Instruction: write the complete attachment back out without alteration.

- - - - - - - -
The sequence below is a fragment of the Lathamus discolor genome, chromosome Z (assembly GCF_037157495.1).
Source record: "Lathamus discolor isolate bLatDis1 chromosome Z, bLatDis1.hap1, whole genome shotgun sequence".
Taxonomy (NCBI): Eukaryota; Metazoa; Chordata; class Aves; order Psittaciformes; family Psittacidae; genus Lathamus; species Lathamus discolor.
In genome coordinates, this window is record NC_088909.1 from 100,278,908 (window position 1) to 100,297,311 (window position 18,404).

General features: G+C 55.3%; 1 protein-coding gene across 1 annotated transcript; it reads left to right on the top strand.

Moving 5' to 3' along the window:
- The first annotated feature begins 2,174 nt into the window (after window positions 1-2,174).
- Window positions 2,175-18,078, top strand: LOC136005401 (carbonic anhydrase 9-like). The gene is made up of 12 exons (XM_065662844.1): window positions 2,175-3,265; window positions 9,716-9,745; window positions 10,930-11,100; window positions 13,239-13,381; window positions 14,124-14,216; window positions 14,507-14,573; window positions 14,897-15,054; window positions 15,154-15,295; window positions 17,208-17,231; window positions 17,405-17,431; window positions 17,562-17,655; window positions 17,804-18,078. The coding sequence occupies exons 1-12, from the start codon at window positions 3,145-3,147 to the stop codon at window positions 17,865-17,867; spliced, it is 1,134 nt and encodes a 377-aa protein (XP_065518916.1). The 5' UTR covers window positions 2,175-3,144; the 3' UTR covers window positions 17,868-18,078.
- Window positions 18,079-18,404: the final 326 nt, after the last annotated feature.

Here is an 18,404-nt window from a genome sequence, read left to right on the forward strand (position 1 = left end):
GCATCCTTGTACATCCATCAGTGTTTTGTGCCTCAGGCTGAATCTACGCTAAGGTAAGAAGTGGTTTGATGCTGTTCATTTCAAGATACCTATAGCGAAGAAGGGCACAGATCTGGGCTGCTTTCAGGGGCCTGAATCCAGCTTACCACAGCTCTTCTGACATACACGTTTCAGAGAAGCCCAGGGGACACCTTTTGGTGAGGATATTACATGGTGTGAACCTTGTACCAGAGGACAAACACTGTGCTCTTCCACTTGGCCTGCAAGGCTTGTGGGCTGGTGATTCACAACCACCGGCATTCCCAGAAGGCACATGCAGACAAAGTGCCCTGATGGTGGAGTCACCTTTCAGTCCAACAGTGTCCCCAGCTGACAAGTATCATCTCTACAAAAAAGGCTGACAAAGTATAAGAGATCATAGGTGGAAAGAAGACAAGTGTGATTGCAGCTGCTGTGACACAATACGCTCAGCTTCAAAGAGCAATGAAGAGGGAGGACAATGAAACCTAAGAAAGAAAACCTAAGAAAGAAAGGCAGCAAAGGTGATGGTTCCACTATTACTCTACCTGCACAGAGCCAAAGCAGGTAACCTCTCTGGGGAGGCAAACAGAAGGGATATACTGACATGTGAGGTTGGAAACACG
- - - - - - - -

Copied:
The sequence below is a fragment of the Lathamus discolor genome, chromosome Z (assembly GCF_037157495.1).
Source record: "Lathamus discolor isolate bLatDis1 chromosome Z, bLatDis1.hap1, whole genome shotgun sequence".
Taxonomy (NCBI): Eukaryota; Metazoa; Chordata; class Aves; order Psittaciformes; family Psittacidae; genus Lathamus; species Lathamus discolor.
In genome coordinates, this window is record NC_088909.1 from 100,278,908 (window position 1) to 100,297,311 (window position 18,404).

General features: G+C 55.3%; 1 protein-coding gene across 1 annotated transcript; it reads left to right on the top strand.

Moving 5' to 3' along the window:
- The first annotated feature begins 2,174 nt into the window (after window positions 1-2,174).
- Window positions 2,175-18,078, top strand: LOC136005401 (carbonic anhydrase 9-like). The gene is made up of 12 exons (XM_065662844.1): window positions 2,175-3,265; window positions 9,716-9,745; window positions 10,930-11,100; window positions 13,239-13,381; window positions 14,124-14,216; window positions 14,507-14,573; window positions 14,897-15,054; window positions 15,154-15,295; window positions 17,208-17,231; window positions 17,405-17,431; window positions 17,562-17,655; window positions 17,804-18,078. The coding sequence occupies exons 1-12, from the start codon at window positions 3,145-3,147 to the stop codon at window positions 17,865-17,867; spliced, it is 1,134 nt and encodes a 377-aa protein (XP_065518916.1). The 5' UTR covers window positions 2,175-3,144; the 3' UTR covers window positions 17,868-18,078.
- Window positions 18,079-18,404: the final 326 nt, after the last annotated feature.

Here is an 18,404-nt window from a genome sequence, read left to right on the forward strand (position 1 = left end):
GCATCCTTGTACATCCATCAGTGTTTTGTGCCTCAGGCTGAATCTACGCTAAGGTAAGAAGTGGTTTGATGCTGTTCATTTCAAGATACCTATAGCGAAGAAGGGCACAGATCTGGGCTGCTTTCAGGGGCCTGAATCCAGCTTACCACAGCTCTTCTGACATACACGTTTCAGAGAAGCCCAGGGGACACCTTTTGGTGAGGATATTACATGGTGTGAACCTTGTACCAGAGGACAAACACTGTGCTCTTCCACTTGGCCTGCAAGGCTTGTGGGCTGGTGATTCACAACCACCGGCATTCCCAGAAGGCACATGCAGACAAAGTGCCCTGATGGTGGAGTCACCTTTCAGTCCAACAGTGTCCCCAGCTGACAAGTATCATCTCTACAAAAAAGGCTGACAAAGTATAAGAGATCATAGGTGGAAAGAAGACAAGTGTGATTGCAGCTGCTGTGACACAATACGCTCAGCTTCAAAGAGCAATGAAGAGGGAGGACAATGAAACCTAAGAAAGAAAACCTAAGAAAGAAAGGCAGCAAAGGTGATGGTTCCACTATTACTCTACCTGCACAGAGCCAAAGCAGGTAACCTCTCTGGGGAGGCAAACAGAAGGGATATACTGACATGTGAGGTTGGAAACACG